Lock OCD down!

Here is our recommended daily timetable. A combination of our recommendations and feedback from clients on their ideal lockdown day for managing OCD. For those that haven’t started the recovery journey yet, introducing just a few of these elements into your day will be helpful:

AM

  • Wake up, breathe out: look down at your current stream of thoughts & remember they are meaningless traffic

  • Look around you: ground yourself by taking in your surroundings

  • Wipe the slate clean. today is a new opportunity, a new you

  • Remind yourself: ‘You are always good enough. For anyone and anything.’

  • Get up now: lying there thinking is not an option

  • Turn on some feel-good music: especially if you live alone

  • Stretch 1: spend a cat-like 10 minutes. Ease out the anxiety & prepare your body for the day

  • Remind yourself: ‘you don’t have to be anything other than you are'

  • Make your bed: respect your environment

  • Eat something: as soon as you can. Even if you are very anxious, try hard to eat so that your brain has some fuel to cope

  • Personal hygiene: mornings are tough for OCD. If so, delay inwardly focused cleaning teeth/showering until after midday

  • Work/study/children/projects/admin 1: morning is best spent being focused and mentally active. Manage that anxiety

  • Lunch: don’t skip a chance to give your brain some nutrition. Low blood sugar contributes to anxiety

PM

  • Recovery work: breathe, meditate, practice mindfulness, repeat rational statements, behaviour work, cognitive exercises. Choose one or more of these

  • Downtime: take 30 minutes to rest, have a cup of chamomile tea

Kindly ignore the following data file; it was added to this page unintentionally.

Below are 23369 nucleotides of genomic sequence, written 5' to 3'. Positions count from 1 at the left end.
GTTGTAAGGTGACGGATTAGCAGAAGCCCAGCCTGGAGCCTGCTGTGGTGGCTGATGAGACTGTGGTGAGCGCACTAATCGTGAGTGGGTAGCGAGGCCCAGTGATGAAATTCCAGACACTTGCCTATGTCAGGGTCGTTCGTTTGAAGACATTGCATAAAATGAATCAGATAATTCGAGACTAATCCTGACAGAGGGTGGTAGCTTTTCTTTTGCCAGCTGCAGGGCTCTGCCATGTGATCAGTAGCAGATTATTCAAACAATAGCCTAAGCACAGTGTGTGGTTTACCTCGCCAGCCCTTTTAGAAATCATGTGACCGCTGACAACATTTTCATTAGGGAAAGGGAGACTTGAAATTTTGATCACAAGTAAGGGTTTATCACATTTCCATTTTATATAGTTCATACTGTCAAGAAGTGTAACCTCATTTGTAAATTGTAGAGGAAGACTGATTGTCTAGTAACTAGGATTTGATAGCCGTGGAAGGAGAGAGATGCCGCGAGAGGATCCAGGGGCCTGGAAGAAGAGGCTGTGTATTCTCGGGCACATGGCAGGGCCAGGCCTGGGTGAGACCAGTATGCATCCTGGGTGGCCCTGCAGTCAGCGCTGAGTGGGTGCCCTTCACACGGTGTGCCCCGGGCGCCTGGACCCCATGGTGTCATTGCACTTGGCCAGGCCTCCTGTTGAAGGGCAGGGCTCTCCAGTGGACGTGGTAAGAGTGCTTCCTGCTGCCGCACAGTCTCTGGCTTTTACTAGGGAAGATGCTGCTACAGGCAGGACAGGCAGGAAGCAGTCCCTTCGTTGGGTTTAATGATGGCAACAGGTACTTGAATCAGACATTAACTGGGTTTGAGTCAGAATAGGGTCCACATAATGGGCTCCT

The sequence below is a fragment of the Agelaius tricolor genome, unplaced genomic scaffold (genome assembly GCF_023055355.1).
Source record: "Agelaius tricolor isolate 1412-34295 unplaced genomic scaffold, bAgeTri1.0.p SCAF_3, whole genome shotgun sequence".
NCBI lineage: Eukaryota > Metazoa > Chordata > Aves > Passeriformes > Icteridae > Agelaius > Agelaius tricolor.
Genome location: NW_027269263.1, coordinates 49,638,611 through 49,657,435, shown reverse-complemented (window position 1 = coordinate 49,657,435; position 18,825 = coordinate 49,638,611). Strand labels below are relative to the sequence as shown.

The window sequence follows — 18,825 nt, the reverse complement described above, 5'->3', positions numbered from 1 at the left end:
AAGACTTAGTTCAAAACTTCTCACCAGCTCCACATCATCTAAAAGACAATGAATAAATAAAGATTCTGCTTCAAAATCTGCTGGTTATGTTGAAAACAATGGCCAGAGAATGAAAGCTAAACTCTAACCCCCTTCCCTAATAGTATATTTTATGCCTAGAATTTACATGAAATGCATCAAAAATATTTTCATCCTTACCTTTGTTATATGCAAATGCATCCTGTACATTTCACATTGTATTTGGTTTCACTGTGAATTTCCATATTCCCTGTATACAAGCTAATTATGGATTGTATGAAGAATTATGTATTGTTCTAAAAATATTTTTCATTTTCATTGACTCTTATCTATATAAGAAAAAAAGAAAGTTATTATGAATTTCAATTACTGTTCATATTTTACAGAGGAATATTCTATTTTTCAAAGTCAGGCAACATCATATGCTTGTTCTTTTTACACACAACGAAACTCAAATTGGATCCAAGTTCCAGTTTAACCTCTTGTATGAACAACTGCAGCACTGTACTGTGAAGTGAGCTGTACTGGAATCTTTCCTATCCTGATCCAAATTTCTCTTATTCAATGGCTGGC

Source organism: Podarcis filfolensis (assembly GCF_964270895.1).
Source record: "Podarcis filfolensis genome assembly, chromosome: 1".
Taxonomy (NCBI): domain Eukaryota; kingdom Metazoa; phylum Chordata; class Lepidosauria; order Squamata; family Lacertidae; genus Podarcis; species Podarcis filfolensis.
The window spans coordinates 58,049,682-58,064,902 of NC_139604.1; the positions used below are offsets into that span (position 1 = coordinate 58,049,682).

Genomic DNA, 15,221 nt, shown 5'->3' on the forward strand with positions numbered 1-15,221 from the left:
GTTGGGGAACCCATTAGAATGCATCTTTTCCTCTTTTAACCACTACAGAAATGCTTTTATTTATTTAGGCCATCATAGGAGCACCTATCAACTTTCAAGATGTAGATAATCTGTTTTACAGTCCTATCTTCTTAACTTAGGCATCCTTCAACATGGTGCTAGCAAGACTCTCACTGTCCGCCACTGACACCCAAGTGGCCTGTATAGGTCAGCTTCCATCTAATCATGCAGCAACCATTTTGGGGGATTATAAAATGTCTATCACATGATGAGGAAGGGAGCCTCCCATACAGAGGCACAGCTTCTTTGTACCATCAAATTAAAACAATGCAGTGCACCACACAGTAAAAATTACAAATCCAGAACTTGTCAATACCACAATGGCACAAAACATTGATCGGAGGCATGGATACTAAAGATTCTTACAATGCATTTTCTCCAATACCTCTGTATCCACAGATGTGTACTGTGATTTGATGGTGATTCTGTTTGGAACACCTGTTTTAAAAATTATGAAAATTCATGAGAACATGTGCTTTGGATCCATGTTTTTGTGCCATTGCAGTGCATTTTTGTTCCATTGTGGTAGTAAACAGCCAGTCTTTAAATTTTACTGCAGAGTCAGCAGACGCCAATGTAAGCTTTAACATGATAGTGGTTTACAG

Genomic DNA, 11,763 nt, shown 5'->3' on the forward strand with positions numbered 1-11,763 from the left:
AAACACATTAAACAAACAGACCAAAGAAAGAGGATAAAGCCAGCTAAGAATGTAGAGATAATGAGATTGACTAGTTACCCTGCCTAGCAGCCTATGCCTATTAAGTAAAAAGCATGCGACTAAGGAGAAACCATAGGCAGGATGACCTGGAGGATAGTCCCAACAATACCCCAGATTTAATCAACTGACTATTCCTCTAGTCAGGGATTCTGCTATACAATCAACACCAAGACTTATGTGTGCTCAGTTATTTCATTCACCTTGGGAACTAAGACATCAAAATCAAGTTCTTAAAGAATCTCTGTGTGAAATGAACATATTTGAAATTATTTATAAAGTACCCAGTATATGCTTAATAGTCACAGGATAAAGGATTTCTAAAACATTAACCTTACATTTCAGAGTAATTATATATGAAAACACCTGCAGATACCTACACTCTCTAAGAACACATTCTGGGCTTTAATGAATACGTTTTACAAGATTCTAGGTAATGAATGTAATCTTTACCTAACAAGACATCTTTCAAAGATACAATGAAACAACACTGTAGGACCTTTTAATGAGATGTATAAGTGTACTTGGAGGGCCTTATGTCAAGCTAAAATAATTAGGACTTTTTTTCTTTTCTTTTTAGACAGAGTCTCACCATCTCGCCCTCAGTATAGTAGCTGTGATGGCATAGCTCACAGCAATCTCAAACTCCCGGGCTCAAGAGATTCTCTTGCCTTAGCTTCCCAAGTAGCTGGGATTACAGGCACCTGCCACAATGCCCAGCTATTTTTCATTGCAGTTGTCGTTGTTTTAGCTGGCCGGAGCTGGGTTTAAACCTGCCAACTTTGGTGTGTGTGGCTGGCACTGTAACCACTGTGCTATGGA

• Remind yourself: ‘you can only do the best you can do at any point in time’

  • Exercise: time to bust out some moves inside or out with family or alone

  • Work/study/children/projects/admin 2

  • Remind yourself: ‘failure is an important part of growth ‘if you don’t fail, you’re not even trying’ Denzel Washington and 'failure is where all the lessons are' Will Smith

  • Evening meal: nourish yourself and any family with great veggies, lean protein and complex carbs

  • Reach out: audio or video call a family member, loved one or friend to help you feel connected and brighten someone else’s day

  • Downtime: catch up on limited news, limited social media, reading, TV, box sets, browsing (try to avoid OCD researching).

  • Winddown recovery work: breathing, mindfulness, meditation, reading

  • Stretch 2: prepare your body for bed

  • Get into bed: aim to get to bed at a decent hour to regulate your body clock

  • Set your alarm: no later than 9.30am, an OCD mind needs daylight hours

  • Remind yourself and list all the things you are grateful for


Well done. Getting stronger every day.

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